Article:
As legend has it, a young fellow named Brandon Darby rode into town during Katrina on a single engine motorboat to save a friend from the rising waters, and stuck it out in the waterlogged city to give the displaced food and shelter through an organization he founded called Common Ground. In found footage used in the film, he speaks directly to the camera, charismatic and committed, articulating his personal comfort with using violence to defend himself against the police and National Guard in the ugly post-storm chaos that befell the Crescent City. I first started spending time in New Orleans in January 2007, and I can still recall the mythic shadow that Darby cast; in fact, his organization had formerly inhabited the work space where a few friends and I began art department pre-production on our short film. Sprawling murals about “Rebirth!” signed by Common Ground were left on the exterior walls.

Cut to a year later: two young activists came under the spell of this mythic figure of Darby, when in Austin he organized an army of protestors to go up to Minneapolis for the Convention. All the while he prodded them about just how committed they were to their cause--how far were they willing to go? Upon encountering an unexpected level of violent resistance from police on site, they took Darby’s rhetoric as a cue to purchase and combine the ingredients for Molotov cocktails--and were instantly scooped up by federal agents. The rest of the documentary plays out as a courtroom drama we can’t see, in which the loyalty of two childhood friends to each other, their families, and their loved ones is tested by an FBI that seems at a fever pitch to deliver behind bars some sort of definable home-based terrorist threat. Try as the defense might, what’s never put on trial is the FBI’s choice to use a questionable and all-too-eager informant: Brandon Darby.

Yes, Darby had turned narc. Why did this “revolutionary”--who wonders in earlier interviews what the purpose of Homeland Security is--flip? His ex-girlfriend lays it out most plainly: after Katrina, Brandon needed to be the hero again, no matter to whom. I’ll take that as an opportunity to wonder if, between the abject fiasco that Katrina was for the Right, and the parody they had become by 2008, Darby as contrarian needed to reposition himself in relation to the leftward shifting status quo… In a vacuum of attention three years after the storm, what was the most outrageous thing he could become in 2008? An informant for Bush’s homeland security team!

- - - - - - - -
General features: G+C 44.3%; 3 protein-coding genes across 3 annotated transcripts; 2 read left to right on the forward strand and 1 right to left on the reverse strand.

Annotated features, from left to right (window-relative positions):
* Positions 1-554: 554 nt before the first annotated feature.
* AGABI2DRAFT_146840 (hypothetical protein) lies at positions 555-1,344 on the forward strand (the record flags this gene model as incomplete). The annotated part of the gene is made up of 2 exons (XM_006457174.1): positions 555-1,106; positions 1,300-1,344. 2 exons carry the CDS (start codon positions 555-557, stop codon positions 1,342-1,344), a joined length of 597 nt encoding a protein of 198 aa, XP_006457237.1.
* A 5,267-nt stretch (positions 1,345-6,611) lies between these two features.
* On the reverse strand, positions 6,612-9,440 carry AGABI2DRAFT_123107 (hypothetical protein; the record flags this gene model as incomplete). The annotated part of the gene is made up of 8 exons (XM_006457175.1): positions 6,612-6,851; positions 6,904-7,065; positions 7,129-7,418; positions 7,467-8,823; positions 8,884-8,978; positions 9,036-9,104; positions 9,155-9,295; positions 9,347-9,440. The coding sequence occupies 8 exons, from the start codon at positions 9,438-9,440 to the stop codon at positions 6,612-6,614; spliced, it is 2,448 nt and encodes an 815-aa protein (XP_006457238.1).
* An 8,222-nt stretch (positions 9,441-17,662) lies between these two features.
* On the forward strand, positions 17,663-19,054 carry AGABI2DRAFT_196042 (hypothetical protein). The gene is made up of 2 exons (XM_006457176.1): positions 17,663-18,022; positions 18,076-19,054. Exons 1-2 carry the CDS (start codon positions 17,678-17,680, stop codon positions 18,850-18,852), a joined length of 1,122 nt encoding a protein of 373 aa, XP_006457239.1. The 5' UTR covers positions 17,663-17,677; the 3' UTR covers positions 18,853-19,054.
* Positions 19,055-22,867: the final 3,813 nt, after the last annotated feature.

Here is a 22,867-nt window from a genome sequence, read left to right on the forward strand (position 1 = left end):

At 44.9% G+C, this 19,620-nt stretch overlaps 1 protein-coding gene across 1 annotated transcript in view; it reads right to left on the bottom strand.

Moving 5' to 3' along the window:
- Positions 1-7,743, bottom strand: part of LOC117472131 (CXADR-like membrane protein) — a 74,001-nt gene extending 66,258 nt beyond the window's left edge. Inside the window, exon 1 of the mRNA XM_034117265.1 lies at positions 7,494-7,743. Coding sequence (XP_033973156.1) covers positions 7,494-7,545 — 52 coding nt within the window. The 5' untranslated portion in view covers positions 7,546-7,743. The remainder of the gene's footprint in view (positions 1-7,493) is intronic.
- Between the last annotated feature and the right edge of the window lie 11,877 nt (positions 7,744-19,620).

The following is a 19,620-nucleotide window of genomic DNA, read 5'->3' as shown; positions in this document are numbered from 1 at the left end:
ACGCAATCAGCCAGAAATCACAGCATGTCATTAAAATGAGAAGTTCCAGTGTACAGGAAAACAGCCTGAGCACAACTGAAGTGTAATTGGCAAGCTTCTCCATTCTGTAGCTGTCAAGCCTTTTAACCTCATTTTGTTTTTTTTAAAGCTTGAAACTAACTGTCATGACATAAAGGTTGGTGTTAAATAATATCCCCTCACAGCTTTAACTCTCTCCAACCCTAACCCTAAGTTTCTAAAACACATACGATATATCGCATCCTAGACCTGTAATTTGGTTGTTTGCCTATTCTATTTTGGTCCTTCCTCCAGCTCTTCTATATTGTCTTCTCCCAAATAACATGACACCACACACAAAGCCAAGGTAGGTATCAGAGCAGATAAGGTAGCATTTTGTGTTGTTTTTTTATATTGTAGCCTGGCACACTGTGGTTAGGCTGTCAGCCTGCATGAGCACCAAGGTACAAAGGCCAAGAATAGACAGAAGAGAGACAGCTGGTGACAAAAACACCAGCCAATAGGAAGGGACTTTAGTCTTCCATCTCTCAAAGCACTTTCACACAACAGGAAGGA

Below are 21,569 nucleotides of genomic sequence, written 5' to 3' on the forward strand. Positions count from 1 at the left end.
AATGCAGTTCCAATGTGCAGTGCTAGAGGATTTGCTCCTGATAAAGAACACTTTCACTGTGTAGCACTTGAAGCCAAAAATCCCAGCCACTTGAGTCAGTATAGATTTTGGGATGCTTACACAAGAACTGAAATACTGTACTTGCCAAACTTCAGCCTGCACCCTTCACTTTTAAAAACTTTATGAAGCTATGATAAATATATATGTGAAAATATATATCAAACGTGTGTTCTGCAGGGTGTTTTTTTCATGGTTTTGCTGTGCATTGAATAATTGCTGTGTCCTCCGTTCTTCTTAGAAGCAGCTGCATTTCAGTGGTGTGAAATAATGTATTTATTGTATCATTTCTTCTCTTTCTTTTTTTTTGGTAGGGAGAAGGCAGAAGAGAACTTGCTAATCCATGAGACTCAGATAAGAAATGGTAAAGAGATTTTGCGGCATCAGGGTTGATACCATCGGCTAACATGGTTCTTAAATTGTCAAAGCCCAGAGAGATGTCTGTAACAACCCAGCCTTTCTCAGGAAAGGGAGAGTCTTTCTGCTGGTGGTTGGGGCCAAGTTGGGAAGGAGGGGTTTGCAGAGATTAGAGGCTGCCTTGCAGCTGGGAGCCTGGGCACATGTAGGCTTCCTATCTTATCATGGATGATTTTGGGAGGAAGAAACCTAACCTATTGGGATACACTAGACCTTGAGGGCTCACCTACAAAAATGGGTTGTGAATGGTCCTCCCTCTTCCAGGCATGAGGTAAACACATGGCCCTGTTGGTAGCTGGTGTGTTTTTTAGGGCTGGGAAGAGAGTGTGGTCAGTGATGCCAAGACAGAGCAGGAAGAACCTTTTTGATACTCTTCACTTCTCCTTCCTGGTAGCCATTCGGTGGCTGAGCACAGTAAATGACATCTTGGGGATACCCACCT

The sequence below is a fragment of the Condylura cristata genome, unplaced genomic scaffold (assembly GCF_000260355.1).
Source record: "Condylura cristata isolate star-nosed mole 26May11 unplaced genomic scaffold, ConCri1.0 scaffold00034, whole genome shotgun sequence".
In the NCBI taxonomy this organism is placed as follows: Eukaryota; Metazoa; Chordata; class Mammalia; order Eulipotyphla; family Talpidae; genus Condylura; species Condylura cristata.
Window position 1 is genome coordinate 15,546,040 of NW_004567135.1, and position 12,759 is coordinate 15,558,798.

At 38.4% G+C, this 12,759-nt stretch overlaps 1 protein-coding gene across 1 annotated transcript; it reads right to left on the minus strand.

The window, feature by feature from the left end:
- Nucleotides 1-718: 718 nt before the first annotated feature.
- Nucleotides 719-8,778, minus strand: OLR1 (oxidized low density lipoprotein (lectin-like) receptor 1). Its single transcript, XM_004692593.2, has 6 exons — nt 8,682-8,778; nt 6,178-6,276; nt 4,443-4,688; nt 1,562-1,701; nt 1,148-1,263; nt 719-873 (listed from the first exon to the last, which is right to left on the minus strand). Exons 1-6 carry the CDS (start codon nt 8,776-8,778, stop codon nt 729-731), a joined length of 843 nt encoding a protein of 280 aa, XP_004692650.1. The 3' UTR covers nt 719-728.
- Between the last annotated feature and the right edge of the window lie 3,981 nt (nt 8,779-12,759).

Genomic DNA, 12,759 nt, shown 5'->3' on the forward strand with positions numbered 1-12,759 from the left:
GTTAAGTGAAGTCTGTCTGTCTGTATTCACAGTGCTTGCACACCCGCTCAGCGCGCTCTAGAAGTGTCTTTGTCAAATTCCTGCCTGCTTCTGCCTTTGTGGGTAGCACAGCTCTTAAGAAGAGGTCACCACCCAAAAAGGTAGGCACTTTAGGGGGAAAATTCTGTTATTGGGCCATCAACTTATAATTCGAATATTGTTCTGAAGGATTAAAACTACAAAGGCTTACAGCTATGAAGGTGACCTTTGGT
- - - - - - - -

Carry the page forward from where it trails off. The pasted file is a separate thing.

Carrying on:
However, in partnership with Investigative Reporting Department at Berkeley (where I saw the film, during the San Francisco International Film Festival), directors Kelly Duane and Katie Galloway keep their focus riveted on the case of these two friends, and should be admired for cinematically digging into court documents, recorded jailhouse conversations, surveillance camera footage, and anything to stir your emotions about the hand that these two were dealt by the courts and the FBI. In fact they want so much for us to experience the devastating story along with its protagonists that they take a couple questionable liberties themselves, with re-enactments, reappropriated shots, and an all-too-good voice actor (My only question to the filmmakers after the screening regarded how they got Brandon Darby to read his own self-indicting documents; the surprising answer was that his voice was provided by none other than my friend, doc director John Maringouin).

Even so, Better This World clearly makes its case from frame one that Brad and David’s justice system experience would, if anything, only reinforce the notions they had about their government as a cold, self-justifying machine that cares little for the human beings that innocently stand in its way. It’s an exhaustively detailed single episode that serves as a metaphor for all the unchecked hunger with which federally sanctioned "justice" acts after 9/11 – when all too often, in places as disparate as Guantanamo Bay and Minneapolis, instead of quelling dissent, it feeds it.